Paul Pennington writes: The advances and growth of digital technology and our use of it is quite breathtaking. With smartphone usage across British households hovering around 80% it may not surprise you to learn that accessing the web via phone has more than doubled in the last 5 years.
Is your use of digital technology, unhealthy? A recent study of over 2100 people across the UK highlighted more than one in ten young professionals spend a minimum of 11 hours on digital devices per day and when it comes to the younger generation 48% of parents find it hard to regulate their kids’ screen time with one in three parents admitting they struggle to set a positive example to their Children due to their own dependency on connected devices. You Gov research conducted last year revealed that 44 per cent of us spend more than half an hour a day looking at our phones, eight per cent admit to checking it for three hours a day and three per cent said they spend five or more hours on their mobile. 54 per cent of people checked Facebook, Twitter or other social media every day, with 16 per cent checking more than ten times a day!
According to Wikipedia 'a digital addict is colloquially used to describe a person whose interaction with technology is verging on excessive, threatening to absorb their attention above all else and consequently having a negative impact on the well-being of the user.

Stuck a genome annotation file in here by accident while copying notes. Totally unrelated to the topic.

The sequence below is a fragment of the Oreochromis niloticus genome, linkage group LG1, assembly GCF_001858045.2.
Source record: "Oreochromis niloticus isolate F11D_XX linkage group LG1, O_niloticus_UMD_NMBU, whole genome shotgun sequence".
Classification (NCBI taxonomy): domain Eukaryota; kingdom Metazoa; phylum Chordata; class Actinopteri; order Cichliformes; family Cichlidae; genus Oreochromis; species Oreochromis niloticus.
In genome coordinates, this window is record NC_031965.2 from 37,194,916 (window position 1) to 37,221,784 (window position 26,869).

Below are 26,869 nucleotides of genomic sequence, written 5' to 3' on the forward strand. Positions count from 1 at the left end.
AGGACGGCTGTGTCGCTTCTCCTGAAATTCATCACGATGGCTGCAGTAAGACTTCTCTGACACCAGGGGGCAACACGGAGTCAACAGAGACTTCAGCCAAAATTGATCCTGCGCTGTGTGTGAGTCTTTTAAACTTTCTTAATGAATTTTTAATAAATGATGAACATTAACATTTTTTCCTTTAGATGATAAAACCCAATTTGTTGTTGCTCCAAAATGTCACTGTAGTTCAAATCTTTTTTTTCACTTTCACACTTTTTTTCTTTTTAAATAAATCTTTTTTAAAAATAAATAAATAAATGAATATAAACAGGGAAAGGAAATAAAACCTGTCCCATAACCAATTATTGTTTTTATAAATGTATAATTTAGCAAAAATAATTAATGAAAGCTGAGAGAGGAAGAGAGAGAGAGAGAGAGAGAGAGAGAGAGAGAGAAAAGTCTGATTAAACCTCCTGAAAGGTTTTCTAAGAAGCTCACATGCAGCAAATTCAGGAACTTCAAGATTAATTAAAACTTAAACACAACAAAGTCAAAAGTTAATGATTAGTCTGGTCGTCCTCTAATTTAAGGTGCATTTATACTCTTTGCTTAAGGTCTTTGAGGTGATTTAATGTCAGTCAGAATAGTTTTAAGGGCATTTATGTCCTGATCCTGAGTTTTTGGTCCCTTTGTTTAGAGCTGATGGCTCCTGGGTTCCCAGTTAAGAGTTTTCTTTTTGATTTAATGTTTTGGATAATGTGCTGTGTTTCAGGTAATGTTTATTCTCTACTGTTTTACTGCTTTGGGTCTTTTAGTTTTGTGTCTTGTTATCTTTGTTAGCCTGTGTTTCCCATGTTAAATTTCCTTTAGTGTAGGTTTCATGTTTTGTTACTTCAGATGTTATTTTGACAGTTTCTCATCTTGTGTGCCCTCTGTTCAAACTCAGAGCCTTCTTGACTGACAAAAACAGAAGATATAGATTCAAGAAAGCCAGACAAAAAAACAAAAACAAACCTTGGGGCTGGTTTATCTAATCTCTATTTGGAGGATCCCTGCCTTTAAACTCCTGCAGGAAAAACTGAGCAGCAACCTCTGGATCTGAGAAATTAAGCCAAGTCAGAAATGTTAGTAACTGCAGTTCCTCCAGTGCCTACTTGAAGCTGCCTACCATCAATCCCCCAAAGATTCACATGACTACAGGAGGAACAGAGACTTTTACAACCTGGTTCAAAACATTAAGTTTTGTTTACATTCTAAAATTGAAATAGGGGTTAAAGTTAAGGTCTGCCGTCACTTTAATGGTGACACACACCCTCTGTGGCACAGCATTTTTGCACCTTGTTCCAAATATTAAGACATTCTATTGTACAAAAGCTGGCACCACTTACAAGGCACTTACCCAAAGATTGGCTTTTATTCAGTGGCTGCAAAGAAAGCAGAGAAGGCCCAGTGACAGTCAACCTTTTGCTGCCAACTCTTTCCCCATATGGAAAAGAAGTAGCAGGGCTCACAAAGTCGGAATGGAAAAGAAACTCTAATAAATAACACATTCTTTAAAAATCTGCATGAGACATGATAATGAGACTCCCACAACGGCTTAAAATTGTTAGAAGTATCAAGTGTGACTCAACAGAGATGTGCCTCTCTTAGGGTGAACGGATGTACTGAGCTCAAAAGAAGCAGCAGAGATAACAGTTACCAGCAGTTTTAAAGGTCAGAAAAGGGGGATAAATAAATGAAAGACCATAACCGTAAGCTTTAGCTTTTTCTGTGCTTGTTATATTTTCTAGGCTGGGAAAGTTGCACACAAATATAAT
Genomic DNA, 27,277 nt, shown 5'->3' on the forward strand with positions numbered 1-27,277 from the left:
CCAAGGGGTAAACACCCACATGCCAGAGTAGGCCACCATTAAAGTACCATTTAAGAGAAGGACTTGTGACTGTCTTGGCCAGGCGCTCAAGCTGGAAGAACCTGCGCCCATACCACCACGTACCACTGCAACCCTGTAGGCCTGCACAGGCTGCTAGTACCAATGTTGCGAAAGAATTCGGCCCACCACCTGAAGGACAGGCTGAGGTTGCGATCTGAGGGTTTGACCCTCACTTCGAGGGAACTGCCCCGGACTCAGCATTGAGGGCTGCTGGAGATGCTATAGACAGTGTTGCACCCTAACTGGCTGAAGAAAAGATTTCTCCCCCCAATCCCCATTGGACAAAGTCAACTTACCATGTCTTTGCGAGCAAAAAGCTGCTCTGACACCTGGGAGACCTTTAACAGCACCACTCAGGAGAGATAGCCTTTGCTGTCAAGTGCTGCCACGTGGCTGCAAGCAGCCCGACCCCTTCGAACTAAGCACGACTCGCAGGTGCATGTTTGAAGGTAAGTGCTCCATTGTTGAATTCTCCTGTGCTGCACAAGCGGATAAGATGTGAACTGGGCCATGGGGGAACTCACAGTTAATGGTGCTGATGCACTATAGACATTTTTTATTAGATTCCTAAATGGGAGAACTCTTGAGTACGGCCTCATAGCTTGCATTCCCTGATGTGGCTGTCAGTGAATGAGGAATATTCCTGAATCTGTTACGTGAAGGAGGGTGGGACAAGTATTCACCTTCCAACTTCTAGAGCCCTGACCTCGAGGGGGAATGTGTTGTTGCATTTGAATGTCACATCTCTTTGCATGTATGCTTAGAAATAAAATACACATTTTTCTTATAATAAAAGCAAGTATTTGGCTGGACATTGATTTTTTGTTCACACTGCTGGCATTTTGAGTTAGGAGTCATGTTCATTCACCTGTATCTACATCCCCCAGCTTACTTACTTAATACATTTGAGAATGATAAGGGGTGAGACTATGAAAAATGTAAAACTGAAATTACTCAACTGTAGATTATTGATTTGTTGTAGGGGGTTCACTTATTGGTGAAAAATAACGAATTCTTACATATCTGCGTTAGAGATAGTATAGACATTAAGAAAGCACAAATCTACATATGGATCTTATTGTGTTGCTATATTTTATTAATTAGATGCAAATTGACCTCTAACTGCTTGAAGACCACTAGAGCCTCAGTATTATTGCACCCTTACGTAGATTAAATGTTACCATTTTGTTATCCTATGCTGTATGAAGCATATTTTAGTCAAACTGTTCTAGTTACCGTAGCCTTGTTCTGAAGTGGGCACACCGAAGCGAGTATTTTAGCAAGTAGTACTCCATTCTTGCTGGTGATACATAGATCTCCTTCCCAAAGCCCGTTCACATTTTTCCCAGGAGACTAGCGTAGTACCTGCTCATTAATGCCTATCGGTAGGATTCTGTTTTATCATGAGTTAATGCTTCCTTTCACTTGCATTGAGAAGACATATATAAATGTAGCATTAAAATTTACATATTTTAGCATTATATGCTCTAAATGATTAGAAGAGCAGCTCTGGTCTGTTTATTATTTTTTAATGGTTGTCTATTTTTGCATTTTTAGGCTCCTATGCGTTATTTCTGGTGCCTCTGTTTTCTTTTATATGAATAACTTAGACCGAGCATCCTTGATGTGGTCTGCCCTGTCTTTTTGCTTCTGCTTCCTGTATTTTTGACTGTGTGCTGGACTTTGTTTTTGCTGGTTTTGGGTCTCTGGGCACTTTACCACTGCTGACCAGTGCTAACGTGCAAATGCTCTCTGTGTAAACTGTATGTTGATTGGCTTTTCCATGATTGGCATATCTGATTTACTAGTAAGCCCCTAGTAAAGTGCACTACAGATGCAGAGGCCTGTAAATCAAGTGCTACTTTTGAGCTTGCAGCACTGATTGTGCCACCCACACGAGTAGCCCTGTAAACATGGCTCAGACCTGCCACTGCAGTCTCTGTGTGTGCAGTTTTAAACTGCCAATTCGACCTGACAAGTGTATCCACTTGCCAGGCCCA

Used as a conversational phrase, 'digital addict' describes an increasingly common dependence on devices in the digital age. The phrase is used to highlight the possible danger in being overexposed to technology in an age where the scope for using digital technologies in everyday life is ever-increasing and the danger of becoming dependent upon them is a distinct possibility.'
Digital dependency/addiction can be hard to define, but some tell-tale signs are hard to miss. Starting with, checking messages or browsing the web compulsively, without even being conscious of it. Other signs include experiencing withdrawal symptoms, such as irritability and depression when you’re forced to turn off your devices. You also may have an unhealthy relationship with the internet if the need to be connected has created difficulties in some aspects of your life both at work and with your relationships with others.
Although anyone of any age can develop a digital dependency, it’s a growing problem in the under 25’s who have grown up with connecting with the web and digital devices in all their guises.
As we heard from Swansea University's Professor Phil Reed, digital dependency is an emerging condition but like with any form of addiction there are healthcare professionals who can help, the first step is admitting that you have a problem and then turning to your GP to discover what psychological services are available locally.
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